6H. Hirohata T, Shigematsu T, Nomura A M, Nomura Y, Horie A, Hirohata I, "Occurrence of breast cancer in relation to diet and reproductive history: A case control study in Fukuoka, Japan," National Cancer Institute Monograph 1985 Dec:187-190
6I. Rosenberg L, Palmer J R, Kaufman D W, Strom B L, Schottenfeld D, Shapiro S, "Breast cancer in relation to the occurrence and time of induced and spontaneous abortion," American Journal of Epidemiology 1988 May; 127(5): 981-989
6J. Luporsi (1988) "unpublished" and referenced in British Journal of Cancer 72-744-51.
6K. Rohan T E, McMichael A J, Baghurst P A, "A population based case-control study of diet and breast cancer in Australia," American Journal of Epidemiology, 1988; 128(3): 478-89
6L. Ewertz M, Duffy S W, "Risk of breast cancer in relation to reproductive factors in Denmark," British Journal of Cancer 1988 Jul;58(1):99-104
6M. Howe H L, Senie R T, Bzduch H, Herzfeld P, "Early abortion and breast cancer risk among women under age 40," International Journal of Epidemiology 1989 Jun; 18(2):300-304
6N. Laing A E, Demanais F M, Williams R, Kissling G, Chen V W, Bonney G E, "Breast cancer risk factors in African-American women: the Howard University Tumour Registry experience," Journal of the National Medical Association 1993 Dec;85(12):931939
6O. Laing A E, Bonney G E, Adams-Campbell L et al, "Reproductive and lifestyle factors for breast cancer in African-American women," Genetic Epidemiology 1994;11:285-310, p 300
6P. Andrieu N, Clavel F, Gairard B, Piana L, Bremond A, Lansac J, Flamant R et al, "Familial risk of breast cancer and abortion," Cancer Detection and Prevention, 1994, 18(1):51-55
6Q. Daling J R, Malone K E, Voigt L F, White E, Weiss N S, "Risk of breast cancer among young women: relationship to induced abortion," Journal of the National Cancer Institute, 1994 Nov(2); 86(21):1584-92
6R. Lipworth L, Katsouyanni K, Ekbom A, Michels K B, Trichopoulos D, "Abortion and the risk of Breast Cancer: A case-control study in Greece," International Journal of Cancer 61, 1995, Apr 61(2):181-184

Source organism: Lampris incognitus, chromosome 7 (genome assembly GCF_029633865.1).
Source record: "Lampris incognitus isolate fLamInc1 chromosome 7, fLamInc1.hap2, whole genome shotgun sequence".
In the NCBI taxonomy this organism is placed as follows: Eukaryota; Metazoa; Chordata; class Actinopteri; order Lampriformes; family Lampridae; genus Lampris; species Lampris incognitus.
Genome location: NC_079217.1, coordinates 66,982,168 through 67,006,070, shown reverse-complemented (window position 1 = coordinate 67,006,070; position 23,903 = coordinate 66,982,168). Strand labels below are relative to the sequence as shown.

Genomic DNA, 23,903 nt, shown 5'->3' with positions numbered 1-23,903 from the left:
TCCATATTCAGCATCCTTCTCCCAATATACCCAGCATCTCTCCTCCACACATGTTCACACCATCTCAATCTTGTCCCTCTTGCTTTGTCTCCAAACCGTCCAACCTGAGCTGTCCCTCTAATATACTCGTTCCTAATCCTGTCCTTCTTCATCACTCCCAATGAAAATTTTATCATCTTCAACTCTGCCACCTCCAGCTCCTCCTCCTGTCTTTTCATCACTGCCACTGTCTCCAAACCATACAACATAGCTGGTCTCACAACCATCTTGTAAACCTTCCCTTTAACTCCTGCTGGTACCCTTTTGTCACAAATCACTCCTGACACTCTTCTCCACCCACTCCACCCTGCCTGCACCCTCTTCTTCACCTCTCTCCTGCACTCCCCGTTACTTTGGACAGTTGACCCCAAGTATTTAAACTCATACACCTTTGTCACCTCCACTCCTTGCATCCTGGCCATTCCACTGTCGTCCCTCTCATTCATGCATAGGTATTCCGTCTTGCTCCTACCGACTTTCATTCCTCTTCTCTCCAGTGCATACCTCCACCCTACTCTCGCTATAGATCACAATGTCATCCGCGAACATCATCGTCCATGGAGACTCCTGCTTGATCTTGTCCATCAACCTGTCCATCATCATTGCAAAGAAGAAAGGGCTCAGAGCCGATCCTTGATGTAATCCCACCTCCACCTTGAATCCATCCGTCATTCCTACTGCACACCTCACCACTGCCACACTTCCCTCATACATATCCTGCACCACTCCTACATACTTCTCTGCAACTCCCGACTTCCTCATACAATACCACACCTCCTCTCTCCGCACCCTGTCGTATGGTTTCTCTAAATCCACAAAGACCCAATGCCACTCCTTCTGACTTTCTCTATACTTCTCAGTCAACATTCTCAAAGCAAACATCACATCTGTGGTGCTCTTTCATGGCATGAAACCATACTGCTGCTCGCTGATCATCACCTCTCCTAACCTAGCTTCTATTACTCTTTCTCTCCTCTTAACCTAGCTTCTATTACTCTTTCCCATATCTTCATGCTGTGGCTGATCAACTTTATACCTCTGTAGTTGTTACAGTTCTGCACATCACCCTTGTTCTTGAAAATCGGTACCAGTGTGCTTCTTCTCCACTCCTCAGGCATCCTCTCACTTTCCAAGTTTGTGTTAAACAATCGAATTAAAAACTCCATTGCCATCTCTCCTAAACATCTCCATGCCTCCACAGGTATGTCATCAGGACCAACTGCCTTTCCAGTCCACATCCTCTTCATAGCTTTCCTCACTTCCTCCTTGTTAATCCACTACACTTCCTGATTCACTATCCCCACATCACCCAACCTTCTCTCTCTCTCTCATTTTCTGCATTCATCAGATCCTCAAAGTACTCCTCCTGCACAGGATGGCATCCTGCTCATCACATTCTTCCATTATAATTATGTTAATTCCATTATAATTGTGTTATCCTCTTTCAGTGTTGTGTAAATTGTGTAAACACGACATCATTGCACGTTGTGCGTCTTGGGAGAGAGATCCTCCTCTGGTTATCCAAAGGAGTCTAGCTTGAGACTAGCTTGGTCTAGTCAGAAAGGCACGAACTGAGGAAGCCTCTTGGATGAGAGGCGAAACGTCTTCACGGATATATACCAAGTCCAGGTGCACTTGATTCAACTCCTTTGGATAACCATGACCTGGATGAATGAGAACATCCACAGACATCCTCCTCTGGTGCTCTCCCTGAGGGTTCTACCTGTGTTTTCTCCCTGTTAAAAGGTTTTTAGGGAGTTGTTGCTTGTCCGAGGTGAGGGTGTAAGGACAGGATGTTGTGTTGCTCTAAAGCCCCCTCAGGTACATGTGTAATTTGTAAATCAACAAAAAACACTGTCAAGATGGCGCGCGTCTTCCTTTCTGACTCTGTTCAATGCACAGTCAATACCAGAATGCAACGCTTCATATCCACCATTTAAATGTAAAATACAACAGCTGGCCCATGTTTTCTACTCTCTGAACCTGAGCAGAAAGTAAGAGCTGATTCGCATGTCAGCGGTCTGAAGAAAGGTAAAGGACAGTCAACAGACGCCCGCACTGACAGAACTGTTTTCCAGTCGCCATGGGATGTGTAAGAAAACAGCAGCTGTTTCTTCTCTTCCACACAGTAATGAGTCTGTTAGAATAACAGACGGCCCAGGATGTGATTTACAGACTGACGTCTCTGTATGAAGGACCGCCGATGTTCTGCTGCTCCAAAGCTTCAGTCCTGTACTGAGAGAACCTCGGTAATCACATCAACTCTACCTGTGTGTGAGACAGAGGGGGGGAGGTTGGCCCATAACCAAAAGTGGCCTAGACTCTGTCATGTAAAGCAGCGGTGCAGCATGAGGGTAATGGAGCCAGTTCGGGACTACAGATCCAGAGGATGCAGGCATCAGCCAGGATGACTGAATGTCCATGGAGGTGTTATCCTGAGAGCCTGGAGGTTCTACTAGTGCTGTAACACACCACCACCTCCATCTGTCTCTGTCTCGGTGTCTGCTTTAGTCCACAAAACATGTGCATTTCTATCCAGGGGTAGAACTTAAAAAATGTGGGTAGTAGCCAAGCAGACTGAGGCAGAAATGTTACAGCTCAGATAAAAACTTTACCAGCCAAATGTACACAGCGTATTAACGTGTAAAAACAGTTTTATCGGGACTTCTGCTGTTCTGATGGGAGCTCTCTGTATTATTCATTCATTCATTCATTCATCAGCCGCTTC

6S. Bu et al, American Journal of Epidemiology, 1995, 141:S85 (abstract)
6T. Newcomb P A, Storer B E, Longnecker M P, Mittendorf R, Greenberg E R and Willett W C, "Pregnancy termination in relation to risk of breast cancer", Journal of American Medical Association, 1996 Jan;275(4):283-7
6U. Rookus M A, Van Leeuwen F E, "Induced abortion and risk of breast cancer: reporting (recall) bias in a Dutch case-control study," Journal of the National Cancer Institute, 1996 Dec4;88(23);1759-1764
6V. Brinton L A, Daling J R, Liff J M, Schoenberg J B, Malone K E, Stanford J L, "Oral contraceptives and breast cancer risk among younger women," Journal of the National Cancer Institute 1995 Jun7;87(11):827-835
6W. Talamini R, Franceschi S, La Vecchia C, Negri E, Borsa L, Montella M et al, "The role of reproductive and menstrual factors in cancer of the breast before and after menopause," European Journal of Cancer 1996, 32A(2):303-310
6X. Melbye M, Wohlfahrt J et al, "Induced abortion and the risk of breast cancer," New England Journal of Medicine 1997, 336:81-85
6Y. Palmer J, Rosenburg L, Rao R, Zauber A, Strom B, Warshauser M et al, "Induced and spontaneous abortion in relation to risk of breast cancer (United States)," Cancer Causes and Control 1997; 8:841-849
6Z. Marcus P M, Baird D D, Millikan R C, Moorman P G, Qaqish B, Newman B, "Adolescent reproductive events and subsequent breast cancer risk," American Journal of Public Health 1999; 89(8):1244-7
6AA. Lazovich D, Thompson J, Mink P, Sellars T, Anderson K, "Induced abortion and breast cancer risk," Epidemiology 2000;11:76-80